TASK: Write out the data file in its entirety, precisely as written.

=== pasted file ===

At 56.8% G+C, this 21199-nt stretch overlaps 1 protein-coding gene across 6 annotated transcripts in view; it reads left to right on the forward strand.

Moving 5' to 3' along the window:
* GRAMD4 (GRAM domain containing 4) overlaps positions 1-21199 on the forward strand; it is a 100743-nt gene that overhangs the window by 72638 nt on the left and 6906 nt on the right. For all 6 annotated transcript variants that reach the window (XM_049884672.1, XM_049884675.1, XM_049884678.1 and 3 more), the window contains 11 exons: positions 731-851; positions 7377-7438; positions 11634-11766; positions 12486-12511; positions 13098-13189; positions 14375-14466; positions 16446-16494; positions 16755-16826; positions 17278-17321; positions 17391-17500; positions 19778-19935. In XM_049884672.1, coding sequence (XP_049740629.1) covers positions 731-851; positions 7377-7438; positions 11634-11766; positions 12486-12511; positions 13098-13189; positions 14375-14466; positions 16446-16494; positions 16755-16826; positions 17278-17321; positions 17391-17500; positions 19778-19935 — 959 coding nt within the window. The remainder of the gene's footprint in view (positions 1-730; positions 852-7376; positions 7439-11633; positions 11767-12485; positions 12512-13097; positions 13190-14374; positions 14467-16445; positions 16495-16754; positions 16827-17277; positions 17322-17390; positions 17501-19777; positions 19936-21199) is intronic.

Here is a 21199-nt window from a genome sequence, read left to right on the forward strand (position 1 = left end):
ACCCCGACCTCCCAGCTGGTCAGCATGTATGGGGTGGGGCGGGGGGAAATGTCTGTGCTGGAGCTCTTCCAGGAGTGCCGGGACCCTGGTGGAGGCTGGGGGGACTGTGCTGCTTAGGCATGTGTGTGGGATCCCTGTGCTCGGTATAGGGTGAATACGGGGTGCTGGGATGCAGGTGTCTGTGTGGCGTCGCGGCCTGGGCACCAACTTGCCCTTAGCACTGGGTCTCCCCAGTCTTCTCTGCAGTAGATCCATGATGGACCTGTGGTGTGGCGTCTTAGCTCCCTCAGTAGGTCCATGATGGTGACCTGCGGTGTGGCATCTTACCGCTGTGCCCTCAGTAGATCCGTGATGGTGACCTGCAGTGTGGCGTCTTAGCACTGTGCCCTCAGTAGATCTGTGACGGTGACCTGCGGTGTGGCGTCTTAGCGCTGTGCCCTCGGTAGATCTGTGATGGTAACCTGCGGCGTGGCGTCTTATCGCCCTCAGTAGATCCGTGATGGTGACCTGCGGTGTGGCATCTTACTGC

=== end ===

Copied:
At 56.8% G+C, this 21199-nt stretch overlaps 1 protein-coding gene across 6 annotated transcripts in view; it reads left to right on the forward strand.

Moving 5' to 3' along the window:
* GRAMD4 (GRAM domain containing 4) overlaps positions 1-21199 on the forward strand; it is a 100743-nt gene that overhangs the window by 72638 nt on the left and 6906 nt on the right. For all 6 annotated transcript variants that reach the window (XM_049884672.1, XM_049884675.1, XM_049884678.1 and 3 more), the window contains 11 exons: positions 731-851; positions 7377-7438; positions 11634-11766; positions 12486-12511; positions 13098-13189; positions 14375-14466; positions 16446-16494; positions 16755-16826; positions 17278-17321; positions 17391-17500; positions 19778-19935. In XM_049884672.1, coding sequence (XP_049740629.1) covers positions 731-851; positions 7377-7438; positions 11634-11766; positions 12486-12511; positions 13098-13189; positions 14375-14466; positions 16446-16494; positions 16755-16826; positions 17278-17321; positions 17391-17500; positions 19778-19935 — 959 coding nt within the window. The remainder of the gene's footprint in view (positions 1-730; positions 852-7376; positions 7439-11633; positions 11767-12485; positions 12512-13097; positions 13190-14374; positions 14467-16445; positions 16495-16754; positions 16827-17277; positions 17322-17390; positions 17501-19777; positions 19936-21199) is intronic.

Here is a 21199-nt window from a genome sequence, read left to right on the forward strand (position 1 = left end):
ACCCCGACCTCCCAGCTGGTCAGCATGTATGGGGTGGGGCGGGGGGAAATGTCTGTGCTGGAGCTCTTCCAGGAGTGCCGGGACCCTGGTGGAGGCTGGGGGGACTGTGCTGCTTAGGCATGTGTGTGGGATCCCTGTGCTCGGTATAGGGTGAATACGGGGTGCTGGGATGCAGGTGTCTGTGTGGCGTCGCGGCCTGGGCACCAACTTGCCCTTAGCACTGGGTCTCCCCAGTCTTCTCTGCAGTAGATCCATGATGGACCTGTGGTGTGGCGTCTTAGCTCCCTCAGTAGGTCCATGATGGTGACCTGCGGTGTGGCATCTTACCGCTGTGCCCTCAGTAGATCCGTGATGGTGACCTGCAGTGTGGCGTCTTAGCACTGTGCCCTCAGTAGATCTGTGACGGTGACCTGCGGTGTGGCGTCTTAGCGCTGTGCCCTCGGTAGATCTGTGATGGTAACCTGCGGCGTGGCGTCTTATCGCCCTCAGTAGATCCGTGATGGTGACCTGCGGTGTGGCATCTTACTGC